Most of the demolition and construction work associated with the first $93 million phase of the Atlantic Avenue Viaduct Rehabilitation project in Brooklyn, N.Y. transpired on weekends to minimize disruption to MTA Long Island Rail Road trains. Even so, Kiewit Constructors of Woodcliff Lake, N.J., completed the job five months ahead of schedule.
“We tried to accomplish a tremendous amount of work in a short period of time, with half of the viaduct open with live running trains and third rail,” says Wayne Thomas, area manager for transit and transportation for Kiewit Constructors.
Kiewit began the design-build project for MTA LIRR in March 2008 and substantially completed it in November 2009. LIRR President Helena Williams attributes much of the success to good management. Rehabilitating the 110-year-old, elevated, steel structure required replacing the longitudinal girders and cap beams, column and foundation repairs, and installing a new track structure.
“We got the viaduct ready for the next 100 years,” Williams says.
Structural engineer HNTB of New York developed a design concept in which the entire upper portion of the column was removed. Instead of bolted girder splices, the team introduced an in-span hinge to enhance constructability and geometry control.
Kiewit implemented a span-by-span construction approach with a system of temporary supports that transferred loads from the superstructure to existing supporting columns, allowing removal of half the superstructure, while the other half carried train traffic.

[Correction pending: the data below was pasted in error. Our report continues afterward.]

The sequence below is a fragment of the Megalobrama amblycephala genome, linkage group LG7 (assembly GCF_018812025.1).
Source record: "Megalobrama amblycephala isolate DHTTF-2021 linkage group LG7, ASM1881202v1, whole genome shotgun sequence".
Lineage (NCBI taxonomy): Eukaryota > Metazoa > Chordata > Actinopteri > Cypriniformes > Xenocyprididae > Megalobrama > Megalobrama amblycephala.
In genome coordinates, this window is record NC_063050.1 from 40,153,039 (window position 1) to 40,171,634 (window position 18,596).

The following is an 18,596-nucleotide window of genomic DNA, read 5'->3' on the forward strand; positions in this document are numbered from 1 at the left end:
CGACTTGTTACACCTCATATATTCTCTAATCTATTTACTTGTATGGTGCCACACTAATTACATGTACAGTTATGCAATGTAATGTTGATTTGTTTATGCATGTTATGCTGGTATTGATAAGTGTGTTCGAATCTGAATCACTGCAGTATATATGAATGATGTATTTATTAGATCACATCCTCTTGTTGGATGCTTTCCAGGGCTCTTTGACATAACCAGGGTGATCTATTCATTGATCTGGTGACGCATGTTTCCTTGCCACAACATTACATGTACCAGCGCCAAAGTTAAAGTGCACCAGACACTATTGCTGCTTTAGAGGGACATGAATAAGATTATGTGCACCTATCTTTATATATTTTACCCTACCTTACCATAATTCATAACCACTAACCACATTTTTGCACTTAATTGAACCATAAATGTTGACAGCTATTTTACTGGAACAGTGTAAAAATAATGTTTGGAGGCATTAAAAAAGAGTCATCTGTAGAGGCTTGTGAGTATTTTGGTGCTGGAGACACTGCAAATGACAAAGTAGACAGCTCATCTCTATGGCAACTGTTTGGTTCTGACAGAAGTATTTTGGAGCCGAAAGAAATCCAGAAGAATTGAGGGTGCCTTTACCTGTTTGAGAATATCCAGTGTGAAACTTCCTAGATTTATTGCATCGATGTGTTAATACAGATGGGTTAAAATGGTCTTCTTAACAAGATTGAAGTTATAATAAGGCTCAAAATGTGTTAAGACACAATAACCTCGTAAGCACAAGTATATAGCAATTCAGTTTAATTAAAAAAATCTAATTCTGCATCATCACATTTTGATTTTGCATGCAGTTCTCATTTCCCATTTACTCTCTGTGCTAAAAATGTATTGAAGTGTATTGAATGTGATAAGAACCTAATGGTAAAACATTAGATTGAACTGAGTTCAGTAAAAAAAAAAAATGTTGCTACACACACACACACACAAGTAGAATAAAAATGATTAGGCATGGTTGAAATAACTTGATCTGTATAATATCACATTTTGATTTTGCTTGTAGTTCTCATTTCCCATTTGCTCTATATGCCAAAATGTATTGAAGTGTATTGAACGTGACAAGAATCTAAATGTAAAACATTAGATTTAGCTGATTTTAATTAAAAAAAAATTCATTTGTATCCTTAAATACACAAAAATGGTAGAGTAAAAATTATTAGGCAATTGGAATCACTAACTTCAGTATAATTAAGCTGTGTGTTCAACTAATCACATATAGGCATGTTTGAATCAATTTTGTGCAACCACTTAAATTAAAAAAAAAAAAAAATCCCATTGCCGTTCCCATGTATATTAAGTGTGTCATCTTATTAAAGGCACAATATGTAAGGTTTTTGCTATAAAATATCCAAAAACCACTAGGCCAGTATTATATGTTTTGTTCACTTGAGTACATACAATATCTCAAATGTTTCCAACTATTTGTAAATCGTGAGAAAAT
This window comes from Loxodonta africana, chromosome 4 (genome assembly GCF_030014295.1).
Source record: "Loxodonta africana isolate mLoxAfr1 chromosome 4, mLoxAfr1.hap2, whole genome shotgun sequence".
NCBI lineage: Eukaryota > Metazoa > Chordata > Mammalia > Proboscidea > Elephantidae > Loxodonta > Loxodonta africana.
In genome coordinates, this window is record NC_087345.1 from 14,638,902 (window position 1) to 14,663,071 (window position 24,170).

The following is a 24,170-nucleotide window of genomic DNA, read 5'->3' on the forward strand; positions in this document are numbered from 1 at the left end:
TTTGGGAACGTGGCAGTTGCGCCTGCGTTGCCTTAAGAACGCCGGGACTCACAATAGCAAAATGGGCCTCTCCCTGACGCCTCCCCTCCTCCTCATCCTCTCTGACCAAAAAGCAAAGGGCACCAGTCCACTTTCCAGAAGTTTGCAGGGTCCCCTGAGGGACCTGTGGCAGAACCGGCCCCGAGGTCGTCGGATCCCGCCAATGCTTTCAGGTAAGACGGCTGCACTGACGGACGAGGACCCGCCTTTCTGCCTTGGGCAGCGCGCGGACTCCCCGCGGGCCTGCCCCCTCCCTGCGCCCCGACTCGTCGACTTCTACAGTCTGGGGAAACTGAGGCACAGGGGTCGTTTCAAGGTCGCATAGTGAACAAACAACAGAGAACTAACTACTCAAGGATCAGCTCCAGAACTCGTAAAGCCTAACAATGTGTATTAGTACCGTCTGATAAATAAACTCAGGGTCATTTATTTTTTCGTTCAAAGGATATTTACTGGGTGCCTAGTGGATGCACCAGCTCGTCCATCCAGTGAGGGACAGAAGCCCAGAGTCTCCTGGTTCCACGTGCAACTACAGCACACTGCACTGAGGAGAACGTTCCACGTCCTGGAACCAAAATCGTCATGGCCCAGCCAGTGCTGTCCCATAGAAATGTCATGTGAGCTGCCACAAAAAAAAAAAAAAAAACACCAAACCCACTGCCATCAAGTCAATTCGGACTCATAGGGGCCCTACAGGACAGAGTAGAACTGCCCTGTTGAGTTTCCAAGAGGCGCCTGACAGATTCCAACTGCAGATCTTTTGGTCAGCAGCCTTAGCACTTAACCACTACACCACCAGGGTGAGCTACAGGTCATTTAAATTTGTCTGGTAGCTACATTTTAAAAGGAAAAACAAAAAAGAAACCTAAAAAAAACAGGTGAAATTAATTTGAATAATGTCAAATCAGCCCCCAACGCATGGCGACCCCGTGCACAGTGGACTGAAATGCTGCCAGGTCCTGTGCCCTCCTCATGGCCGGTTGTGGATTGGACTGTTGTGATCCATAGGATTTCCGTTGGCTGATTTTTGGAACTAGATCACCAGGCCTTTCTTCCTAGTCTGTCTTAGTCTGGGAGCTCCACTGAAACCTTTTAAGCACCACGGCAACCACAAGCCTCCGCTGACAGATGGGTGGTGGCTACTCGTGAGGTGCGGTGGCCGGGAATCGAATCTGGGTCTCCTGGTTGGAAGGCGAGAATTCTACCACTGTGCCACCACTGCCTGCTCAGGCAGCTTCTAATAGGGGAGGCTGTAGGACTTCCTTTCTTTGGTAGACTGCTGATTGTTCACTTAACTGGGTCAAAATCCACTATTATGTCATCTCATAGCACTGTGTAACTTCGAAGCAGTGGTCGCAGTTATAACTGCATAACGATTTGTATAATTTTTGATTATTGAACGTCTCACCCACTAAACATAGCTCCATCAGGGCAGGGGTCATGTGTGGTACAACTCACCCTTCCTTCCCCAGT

“We removed large sections of steel spans pulling everything out in one shot and putting everything back in in one shot,” says Kevin Thomlinson, chief program officer and head engineer on the project for LIRR.
The team met after each outage to discuss what went well and what could be improved. As a result, Kiewit finished the job in 30 rather than 36 weekends.
Kiewit tried to completed as much work ahead of the outages. As steel arrived from the fabricator, Kiewit “dressed the spans,” applying the ties, J-bolts and fiberglass walkways. At the viaduct, crews positioned supplies, predrilled holes, added bolts and prepared for the following weekend’s work.
Kiewit purchased a high-capacity, 100-ton crawler crane with a telescopic hydraulic boom that could make lifts while occupying only two lanes, leaving a third lane open to traffic.
Kiewit is now completing the project’s $77 million phase 2, funded with American Recovery and Reinvestment Act money. Williams says the early completion of phase one was key to using the stimulus dollars. Kiewit has applied the same principals to the second phase and has continued striving to shave time off the schedule.
“We continue to get better,” Thomas says. “We’re having similar, if not more successes.”
Developer/Owner: MTA Long Island Rail Road, Jamaica, N.Y.
General Contractor: Kiewit Constructors, Woodcliff Lake, N.J.*
Construction Manager: LiRo Engineers, Syosset, N.Y.
Structural Engineer: HNTB Corp., New York
*Submitted Project to New York Construction